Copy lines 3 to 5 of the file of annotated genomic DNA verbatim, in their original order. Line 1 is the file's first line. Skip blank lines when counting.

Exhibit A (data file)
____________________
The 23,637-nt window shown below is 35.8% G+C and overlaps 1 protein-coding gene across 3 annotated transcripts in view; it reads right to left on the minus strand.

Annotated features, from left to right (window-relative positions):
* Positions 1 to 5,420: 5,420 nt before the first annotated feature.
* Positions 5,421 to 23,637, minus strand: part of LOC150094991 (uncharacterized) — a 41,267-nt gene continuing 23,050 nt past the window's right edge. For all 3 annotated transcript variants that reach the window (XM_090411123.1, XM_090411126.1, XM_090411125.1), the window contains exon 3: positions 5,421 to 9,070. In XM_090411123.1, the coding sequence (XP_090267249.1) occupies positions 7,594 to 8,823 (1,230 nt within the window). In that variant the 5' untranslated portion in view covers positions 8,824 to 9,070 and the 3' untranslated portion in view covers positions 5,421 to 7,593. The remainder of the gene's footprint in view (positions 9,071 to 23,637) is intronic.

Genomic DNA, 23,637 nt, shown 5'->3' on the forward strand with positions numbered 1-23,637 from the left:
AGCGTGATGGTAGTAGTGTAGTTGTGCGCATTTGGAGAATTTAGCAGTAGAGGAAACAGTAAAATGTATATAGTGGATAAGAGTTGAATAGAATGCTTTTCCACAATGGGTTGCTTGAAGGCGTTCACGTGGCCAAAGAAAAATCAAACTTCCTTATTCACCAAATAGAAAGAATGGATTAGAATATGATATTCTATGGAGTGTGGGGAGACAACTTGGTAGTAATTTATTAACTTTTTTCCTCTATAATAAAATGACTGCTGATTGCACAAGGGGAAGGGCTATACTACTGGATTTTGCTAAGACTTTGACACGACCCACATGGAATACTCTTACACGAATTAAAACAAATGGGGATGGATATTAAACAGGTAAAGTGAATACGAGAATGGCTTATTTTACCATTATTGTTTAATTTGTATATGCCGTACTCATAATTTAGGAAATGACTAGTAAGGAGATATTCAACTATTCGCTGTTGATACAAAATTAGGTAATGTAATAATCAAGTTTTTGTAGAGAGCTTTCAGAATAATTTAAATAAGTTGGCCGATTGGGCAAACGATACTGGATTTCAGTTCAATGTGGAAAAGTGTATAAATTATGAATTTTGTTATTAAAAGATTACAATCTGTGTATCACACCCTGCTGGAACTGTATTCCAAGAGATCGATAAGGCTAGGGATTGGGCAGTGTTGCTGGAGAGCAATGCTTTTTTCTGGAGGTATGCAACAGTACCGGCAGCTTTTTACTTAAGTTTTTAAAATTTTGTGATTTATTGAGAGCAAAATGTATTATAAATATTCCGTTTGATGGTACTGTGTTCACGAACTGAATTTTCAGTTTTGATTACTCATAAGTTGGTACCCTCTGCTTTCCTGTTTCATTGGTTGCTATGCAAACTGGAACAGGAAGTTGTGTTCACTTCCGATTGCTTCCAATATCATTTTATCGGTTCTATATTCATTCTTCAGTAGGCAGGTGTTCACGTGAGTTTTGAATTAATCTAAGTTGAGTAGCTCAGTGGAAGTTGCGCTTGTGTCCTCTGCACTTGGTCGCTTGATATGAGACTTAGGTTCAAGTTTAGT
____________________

* Positions 1 to 5,420: 5,420 nt before the first annotated feature.
* Positions 5,421 to 23,637, minus strand: part of LOC150094991 (uncharacterized) — a 41,267-nt gene continuing 23,050 nt past the window's right edge. For all 3 annotated transcript variants that reach the window (XM_090411123.1, XM_090411126.1, XM_090411125.1), the window contains exon 3: positions 5,421 to 9,070. In XM_090411123.1, the coding sequence (XP_090267249.1) occupies positions 7,594 to 8,823 (1,230 nt within the window). In that variant the 5' untranslated portion in view covers positions 8,824 to 9,070 and the 3' untranslated portion in view covers positions 5,421 to 7,593. The remainder of the gene's footprint in view (positions 9,071 to 23,637) is intronic.

Genomic DNA, 23,637 nt, shown 5'->3' on the forward strand with positions numbered 1-23,637 from the left: